Hamilton, William; Letters Concerning the Northern Coast of the County of Antrim. Containing such circumstances as appear worthy of notice respecting the antiquities, manners and customs of that country. Together with the natural history of the basaltes, and its attendant fossils, In the Northern Counties of Ireland. The whole illustrated by an accurate map, And engravings of the most interesting objects on the coast. Dublin: Printed by George Bonham for Pat Byrne et. al, 1790. Octavo, pp. xi, 4, 138, half title for part 2, pp. 190, folded engraved map, 3 folded engraved plates, two engraved text images at head of each part.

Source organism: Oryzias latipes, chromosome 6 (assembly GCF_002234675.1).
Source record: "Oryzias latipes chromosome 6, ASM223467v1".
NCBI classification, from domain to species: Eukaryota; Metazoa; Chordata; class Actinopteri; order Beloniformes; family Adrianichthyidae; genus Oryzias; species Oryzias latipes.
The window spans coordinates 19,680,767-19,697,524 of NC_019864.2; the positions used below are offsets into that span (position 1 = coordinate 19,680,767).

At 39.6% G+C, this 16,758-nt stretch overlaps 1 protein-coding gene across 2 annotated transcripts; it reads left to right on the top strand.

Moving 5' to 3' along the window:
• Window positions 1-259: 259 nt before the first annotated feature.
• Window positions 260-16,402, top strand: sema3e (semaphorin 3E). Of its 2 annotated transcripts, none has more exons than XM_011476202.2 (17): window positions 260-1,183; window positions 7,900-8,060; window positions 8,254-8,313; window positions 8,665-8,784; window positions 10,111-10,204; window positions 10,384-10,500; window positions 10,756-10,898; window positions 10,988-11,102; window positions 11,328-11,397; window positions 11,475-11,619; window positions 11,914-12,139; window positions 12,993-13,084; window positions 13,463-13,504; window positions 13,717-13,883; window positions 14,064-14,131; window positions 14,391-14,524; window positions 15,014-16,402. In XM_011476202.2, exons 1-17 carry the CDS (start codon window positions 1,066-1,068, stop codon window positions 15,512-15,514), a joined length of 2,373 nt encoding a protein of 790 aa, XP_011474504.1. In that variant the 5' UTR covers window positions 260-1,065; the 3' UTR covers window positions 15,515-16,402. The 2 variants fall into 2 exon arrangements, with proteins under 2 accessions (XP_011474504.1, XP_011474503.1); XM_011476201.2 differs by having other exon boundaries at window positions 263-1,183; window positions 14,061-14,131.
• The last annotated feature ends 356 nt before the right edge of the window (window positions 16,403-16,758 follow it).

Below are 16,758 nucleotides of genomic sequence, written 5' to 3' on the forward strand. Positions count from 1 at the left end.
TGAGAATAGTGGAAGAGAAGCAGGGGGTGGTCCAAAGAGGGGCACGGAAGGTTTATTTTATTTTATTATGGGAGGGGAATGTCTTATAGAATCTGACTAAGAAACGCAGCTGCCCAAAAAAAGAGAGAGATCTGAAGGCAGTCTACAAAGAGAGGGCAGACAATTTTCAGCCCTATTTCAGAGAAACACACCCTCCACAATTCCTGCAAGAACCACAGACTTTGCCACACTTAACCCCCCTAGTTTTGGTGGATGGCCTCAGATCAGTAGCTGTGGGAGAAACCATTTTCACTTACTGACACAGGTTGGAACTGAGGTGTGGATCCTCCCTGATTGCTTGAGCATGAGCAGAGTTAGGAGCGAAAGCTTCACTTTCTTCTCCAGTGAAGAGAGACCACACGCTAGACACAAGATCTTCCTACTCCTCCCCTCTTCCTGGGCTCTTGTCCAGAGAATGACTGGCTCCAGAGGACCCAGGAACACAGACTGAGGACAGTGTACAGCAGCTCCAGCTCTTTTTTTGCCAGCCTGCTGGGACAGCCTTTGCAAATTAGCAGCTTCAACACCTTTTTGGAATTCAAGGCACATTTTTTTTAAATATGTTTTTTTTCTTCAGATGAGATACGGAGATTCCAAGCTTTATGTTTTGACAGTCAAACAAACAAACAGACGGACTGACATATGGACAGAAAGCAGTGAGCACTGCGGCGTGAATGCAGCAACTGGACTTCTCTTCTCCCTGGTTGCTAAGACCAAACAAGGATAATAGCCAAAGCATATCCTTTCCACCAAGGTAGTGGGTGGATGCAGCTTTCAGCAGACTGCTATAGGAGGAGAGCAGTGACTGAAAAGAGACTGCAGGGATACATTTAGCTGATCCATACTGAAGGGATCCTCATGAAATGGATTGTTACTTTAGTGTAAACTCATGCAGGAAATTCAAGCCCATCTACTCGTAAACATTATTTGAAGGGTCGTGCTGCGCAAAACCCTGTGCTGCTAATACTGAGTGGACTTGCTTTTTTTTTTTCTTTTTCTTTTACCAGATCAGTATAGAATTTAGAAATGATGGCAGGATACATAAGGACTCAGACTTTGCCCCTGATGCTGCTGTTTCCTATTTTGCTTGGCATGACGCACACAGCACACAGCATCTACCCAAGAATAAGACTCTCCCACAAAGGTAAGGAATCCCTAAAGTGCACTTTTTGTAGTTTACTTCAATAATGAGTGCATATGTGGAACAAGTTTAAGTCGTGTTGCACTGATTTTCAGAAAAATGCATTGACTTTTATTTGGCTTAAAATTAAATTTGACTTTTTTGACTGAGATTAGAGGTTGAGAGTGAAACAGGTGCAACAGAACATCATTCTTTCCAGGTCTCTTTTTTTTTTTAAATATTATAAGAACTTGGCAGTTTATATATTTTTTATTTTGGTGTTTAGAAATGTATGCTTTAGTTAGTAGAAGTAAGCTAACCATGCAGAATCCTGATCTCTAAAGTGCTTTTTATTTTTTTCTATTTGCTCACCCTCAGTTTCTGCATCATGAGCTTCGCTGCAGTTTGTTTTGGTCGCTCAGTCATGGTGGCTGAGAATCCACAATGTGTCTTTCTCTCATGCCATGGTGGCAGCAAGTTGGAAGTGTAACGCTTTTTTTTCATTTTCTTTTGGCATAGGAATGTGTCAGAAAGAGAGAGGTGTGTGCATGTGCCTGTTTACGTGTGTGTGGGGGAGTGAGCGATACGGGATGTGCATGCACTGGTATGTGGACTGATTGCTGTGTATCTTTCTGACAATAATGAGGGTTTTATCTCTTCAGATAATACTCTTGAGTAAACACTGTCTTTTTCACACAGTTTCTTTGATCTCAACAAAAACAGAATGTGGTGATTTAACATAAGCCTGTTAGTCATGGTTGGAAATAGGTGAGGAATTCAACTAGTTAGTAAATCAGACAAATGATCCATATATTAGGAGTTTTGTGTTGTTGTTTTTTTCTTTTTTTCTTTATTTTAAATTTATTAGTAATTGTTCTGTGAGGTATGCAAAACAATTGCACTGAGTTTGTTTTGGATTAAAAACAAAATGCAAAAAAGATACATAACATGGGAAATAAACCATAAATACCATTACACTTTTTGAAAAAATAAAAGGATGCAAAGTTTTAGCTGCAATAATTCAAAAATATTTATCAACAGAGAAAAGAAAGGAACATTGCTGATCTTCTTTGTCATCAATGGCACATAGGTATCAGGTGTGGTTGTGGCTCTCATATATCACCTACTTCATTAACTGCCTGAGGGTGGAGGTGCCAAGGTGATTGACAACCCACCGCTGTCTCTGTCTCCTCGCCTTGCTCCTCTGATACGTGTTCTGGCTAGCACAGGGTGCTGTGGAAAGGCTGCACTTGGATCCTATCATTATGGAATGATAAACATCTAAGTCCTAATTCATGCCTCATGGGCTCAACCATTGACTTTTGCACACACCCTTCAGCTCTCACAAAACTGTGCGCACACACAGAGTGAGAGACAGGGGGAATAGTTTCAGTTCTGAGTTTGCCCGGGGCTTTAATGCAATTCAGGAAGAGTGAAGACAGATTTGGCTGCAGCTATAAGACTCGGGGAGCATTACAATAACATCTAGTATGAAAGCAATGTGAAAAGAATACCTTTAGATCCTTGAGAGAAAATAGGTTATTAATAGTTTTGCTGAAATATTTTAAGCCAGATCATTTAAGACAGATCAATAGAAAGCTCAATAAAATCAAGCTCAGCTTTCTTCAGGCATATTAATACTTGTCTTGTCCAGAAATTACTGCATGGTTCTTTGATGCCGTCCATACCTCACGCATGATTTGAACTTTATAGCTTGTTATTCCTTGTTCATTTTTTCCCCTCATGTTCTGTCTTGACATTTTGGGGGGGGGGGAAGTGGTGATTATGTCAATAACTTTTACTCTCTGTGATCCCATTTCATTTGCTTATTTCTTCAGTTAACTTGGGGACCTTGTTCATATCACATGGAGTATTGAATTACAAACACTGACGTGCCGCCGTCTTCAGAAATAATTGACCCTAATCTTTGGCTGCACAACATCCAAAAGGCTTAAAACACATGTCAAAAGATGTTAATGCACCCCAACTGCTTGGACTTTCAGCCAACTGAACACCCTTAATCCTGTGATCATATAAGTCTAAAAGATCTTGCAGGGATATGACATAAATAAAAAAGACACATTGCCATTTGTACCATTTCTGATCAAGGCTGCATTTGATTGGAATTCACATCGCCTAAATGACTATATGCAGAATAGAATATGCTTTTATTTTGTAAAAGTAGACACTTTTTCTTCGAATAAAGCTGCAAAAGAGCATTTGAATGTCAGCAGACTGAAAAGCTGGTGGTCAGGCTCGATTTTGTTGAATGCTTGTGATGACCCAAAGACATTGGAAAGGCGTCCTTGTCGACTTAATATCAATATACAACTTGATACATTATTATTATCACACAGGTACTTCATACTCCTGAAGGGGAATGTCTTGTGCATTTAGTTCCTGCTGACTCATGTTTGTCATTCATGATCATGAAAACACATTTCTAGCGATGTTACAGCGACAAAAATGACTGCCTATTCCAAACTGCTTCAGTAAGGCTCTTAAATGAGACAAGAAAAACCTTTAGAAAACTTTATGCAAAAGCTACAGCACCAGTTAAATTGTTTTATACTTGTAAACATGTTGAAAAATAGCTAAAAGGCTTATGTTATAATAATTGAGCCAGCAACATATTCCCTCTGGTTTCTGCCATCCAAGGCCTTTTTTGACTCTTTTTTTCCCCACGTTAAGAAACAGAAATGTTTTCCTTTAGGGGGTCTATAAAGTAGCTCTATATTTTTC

The Reverend William Hamilton, FRSE, MRIA, FSAS (1755–1797), was an Irish Protestant minister, geologist, meteorologist and antiquarian. After publication of his 'Letters Concerning the North Coast of Antrim', Hamilton was killed by a mob for his pro-British views and his death characterized the anti-establishment sentiment within the Irish community. While Hamilton was entirely Irish, his pro-British position was no longer tolerated.The action was an important precursor to the Irish Rebellion of 1798. His book is considered a major contribution to our understanding of volcanism and the volcanic origins of basalts in the region as well as the place of volcanism in the evolution of the planet. It was translated into several languages. The letters within his work provide a sketch of the northern coast of Antrim, an account of the island of Raghery, a description of Ballycastle with remarks on the state of its manufactories and collieries, an account of the fishery, a geologic history of the basalts forming the Giant's Causeway and a description and analysis of the columnar basalts as well as a discussion of the volcanic origins of the rocks and basalts in general. He discusses the basaltic Island of Caraig a Ramhad, the Cape Pleaskin in the Promontory of Bengore, and Casan An Fhir Leith or the gray man's path in the Promontory of Fairhead. The plates provide views of many of the areas visited.